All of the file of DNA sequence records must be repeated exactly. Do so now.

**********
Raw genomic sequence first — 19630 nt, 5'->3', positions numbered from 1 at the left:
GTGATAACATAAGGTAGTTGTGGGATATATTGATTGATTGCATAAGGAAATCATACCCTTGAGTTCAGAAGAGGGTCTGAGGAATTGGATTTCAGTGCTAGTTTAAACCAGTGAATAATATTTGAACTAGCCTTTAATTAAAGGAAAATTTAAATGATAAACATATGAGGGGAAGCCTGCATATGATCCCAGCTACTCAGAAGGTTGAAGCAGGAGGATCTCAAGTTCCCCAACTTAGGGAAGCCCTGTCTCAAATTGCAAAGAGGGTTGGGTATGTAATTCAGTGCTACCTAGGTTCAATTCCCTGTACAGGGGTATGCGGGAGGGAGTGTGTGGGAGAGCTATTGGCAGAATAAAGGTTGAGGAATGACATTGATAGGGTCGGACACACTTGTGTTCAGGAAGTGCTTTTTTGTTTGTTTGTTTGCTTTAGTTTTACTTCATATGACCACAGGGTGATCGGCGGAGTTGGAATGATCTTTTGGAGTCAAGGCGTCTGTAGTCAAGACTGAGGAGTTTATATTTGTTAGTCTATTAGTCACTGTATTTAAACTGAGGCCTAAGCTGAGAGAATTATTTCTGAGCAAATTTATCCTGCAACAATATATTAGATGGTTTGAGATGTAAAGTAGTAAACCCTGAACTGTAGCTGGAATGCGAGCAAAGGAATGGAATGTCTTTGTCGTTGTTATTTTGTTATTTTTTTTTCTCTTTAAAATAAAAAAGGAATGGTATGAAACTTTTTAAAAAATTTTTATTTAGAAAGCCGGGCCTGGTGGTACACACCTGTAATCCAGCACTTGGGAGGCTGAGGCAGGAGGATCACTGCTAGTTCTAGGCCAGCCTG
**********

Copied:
Raw genomic sequence first — 19630 nt, 5'->3', positions numbered from 1 at the left:
GTGATAACATAAGGTAGTTGTGGGATATATTGATTGATTGCATAAGGAAATCATACCCTTGAGTTCAGAAGAGGGTCTGAGGAATTGGATTTCAGTGCTAGTTTAAACCAGTGAATAATATTTGAACTAGCCTTTAATTAAAGGAAAATTTAAATGATAAACATATGAGGGGAAGCCTGCATATGATCCCAGCTACTCAGAAGGTTGAAGCAGGAGGATCTCAAGTTCCCCAACTTAGGGAAGCCCTGTCTCAAATTGCAAAGAGGGTTGGGTATGTAATTCAGTGCTACCTAGGTTCAATTCCCTGTACAGGGGTATGCGGGAGGGAGTGTGTGGGAGAGCTATTGGCAGAATAAAGGTTGAGGAATGACATTGATAGGGTCGGACACACTTGTGTTCAGGAAGTGCTTTTTTGTTTGTTTGTTTGCTTTAGTTTTACTTCATATGACCACAGGGTGATCGGCGGAGTTGGAATGATCTTTTGGAGTCAAGGCGTCTGTAGTCAAGACTGAGGAGTTTATATTTGTTAGTCTATTAGTCACTGTATTTAAACTGAGGCCTAAGCTGAGAGAATTATTTCTGAGCAAATTTATCCTGCAACAATATATTAGATGGTTTGAGATGTAAAGTAGTAAACCCTGAACTGTAGCTGGAATGCGAGCAAAGGAATGGAATGTCTTTGTCGTTGTTATTTTGTTATTTTTTTTTCTCTTTAAAATAAAAAAGGAATGGTATGAAACTTTTTAAAAAATTTTTATTTAGAAAGCCGGGCCTGGTGGTACACACCTGTAATCCAGCACTTGGGAGGCTGAGGCAGGAGGATCACTGCTAGTTCTAGGCCAGCCTG